Cycas clivicola K.D. Hill
by Ms. Fatin Qurratul 'ain Binti Saberam
Cycas clivicola K.D. Hill
by Ms. Fatin Qurratul 'ain Binti Saberam

Cycadaceae (Cycads) family is a dioecious (male and female reproductive structures on different plants), palm-like tree that can grow up to 12 m tall. The family is represented by a single genus known as Cycas. Currently, there are 120 accepted species (The World List of Cycads, 2021) with 4 of them recorded in Peninsular Malaysia i.e, Cycas cantafolia (locally known as Paku lagu and Paku Mas in Temuan tribe), Cycas clivicola, Cycas edentata (Paku Laut in Malay) and Cycas macrocarpa (Bogak in Malay) (Jutta, 2012).

The epithet for the species clivicola is derived from the Latin words 'clivis' meaning a cliff and 'cola' meaning a dweller as this plant usually grows on cliffs. In 1999, K.D. Hill described Cycas clivicola to two subspecies namely C.clivicola subsp. clivicola and subsp. lutea.

C. clivicola subsp. clivicola is known as Paku Aji in Malay. This subspecies is distributed in Southern Thailand and Peninsular Malaysia especially in Kedah, Perlis and Perak. It is restricted to inland and offshore limestone, usually on cliffs, where it directly grows on a rock or wedged into crevices and cracks (Jutta, 2012; Yong et al., 2021).

This tree can grow up to 7 m in height with a prostrate-pendulous to pendulous stem with 60 cm in diameter at the base where it is conspicuously enlarged and bulbous. The bark is light grey with a honeycomb-like pattern, smooth and becomes deeply fissured as it ages. It can produce up to 50 or more leaves per tree. The young leaves are covered with woolly, pale yellow hairs that are shed eventually as the leaves uncurl. Each leaf has about 20-60 cm long petiole, 40-140 cm long rachis and 30-100 pairs of linear-shaped pinnae. The pinnae are stiffly coriaceous (resembling the texture of leather), shiny to glaucous green above (especially in younger leaves) and paler beneath. The pinnae also have flat margins with notable midribs above and below (Jutta, 2012).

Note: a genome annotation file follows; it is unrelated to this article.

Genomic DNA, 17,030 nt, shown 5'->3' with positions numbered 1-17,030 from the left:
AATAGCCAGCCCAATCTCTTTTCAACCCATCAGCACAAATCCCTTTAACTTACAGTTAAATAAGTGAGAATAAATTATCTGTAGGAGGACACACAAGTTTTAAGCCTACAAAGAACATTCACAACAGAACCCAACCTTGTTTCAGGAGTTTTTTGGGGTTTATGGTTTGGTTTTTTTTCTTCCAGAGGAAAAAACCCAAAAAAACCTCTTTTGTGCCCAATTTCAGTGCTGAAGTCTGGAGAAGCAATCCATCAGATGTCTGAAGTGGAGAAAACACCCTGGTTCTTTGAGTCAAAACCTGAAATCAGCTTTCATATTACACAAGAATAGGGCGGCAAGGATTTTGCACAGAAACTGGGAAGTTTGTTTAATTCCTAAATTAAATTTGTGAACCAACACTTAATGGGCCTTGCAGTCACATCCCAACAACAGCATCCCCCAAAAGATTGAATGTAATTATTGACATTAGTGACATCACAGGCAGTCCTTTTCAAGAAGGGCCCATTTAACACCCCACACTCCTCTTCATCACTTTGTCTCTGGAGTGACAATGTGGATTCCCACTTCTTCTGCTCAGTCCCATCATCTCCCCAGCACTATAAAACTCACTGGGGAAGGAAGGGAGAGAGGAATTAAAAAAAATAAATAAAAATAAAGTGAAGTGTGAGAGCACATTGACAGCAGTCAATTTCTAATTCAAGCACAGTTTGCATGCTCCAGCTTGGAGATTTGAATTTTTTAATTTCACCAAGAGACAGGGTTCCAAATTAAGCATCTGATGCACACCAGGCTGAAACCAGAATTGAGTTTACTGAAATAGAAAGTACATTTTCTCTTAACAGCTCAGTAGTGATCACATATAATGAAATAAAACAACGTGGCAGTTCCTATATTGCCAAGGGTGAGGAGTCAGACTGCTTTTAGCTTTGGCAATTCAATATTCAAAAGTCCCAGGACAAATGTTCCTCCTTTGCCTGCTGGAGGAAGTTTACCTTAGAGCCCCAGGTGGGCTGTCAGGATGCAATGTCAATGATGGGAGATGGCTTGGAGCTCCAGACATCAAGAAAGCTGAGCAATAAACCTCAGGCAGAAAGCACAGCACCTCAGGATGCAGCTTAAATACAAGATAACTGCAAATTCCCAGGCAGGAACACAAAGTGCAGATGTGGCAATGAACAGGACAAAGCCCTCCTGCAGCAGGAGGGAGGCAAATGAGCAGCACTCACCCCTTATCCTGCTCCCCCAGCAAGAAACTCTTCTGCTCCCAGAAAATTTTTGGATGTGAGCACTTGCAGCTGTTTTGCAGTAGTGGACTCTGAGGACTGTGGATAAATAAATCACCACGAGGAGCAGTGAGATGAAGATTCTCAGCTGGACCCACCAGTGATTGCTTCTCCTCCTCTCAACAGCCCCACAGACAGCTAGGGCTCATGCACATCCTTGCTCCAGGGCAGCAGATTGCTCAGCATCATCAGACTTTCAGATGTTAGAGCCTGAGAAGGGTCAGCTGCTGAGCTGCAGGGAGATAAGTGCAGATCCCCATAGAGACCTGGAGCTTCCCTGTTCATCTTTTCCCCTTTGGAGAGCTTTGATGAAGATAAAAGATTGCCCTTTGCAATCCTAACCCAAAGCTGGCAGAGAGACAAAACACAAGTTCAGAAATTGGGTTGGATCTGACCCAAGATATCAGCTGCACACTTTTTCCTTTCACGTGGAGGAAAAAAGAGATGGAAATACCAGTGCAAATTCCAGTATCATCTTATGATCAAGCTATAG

The cycads family is known to produce the largest sperm and ovules in the plant kingdom. Male plants produce male cones while the females produce female cones consisting of leafy-like structures called megasporophylls. The megasporophylls are not organised into true cones; instead they are arranged spirally in a loose or dense grouping around the stem apex.

A male cone of C. clivicola subsp. clivicola is pale yellow, ellipsoid (measuring about 68 cm long with 17.5 cm in diameter) and shortly stalked. The male cone consists of many spathulate, pale yellow microsporophylls containing closely arranged pollen sacs (microsporangia) that cover about three-quarters of the surface. Meanwhile, the female cone forms a closed-type cone where the individual megasporophylls remain erect and form a tight overlapping structure similar to a cabbage-like head. The cone is covered with soft, yellow-brown silky hair throughout and each megasporophyll carries 1-4 ovules (Jutta, 2012).

Cycads are generally traded as ornamental plants, resulting in decreasing wild populations of some species, i.e. Cycas edentata and Cycas clivicola subsp. clivicola. In the Malaysia Red List, C. clivicola subsp. clivicola is considered as Endangered (Yong et al., 2021) due to overharvesting for commercial trading as an ornamental plant (Jutta, 2012). However, the species is globally listed as Least Concern by the IUCN Red List of Threatened Species (Hill, 2010).

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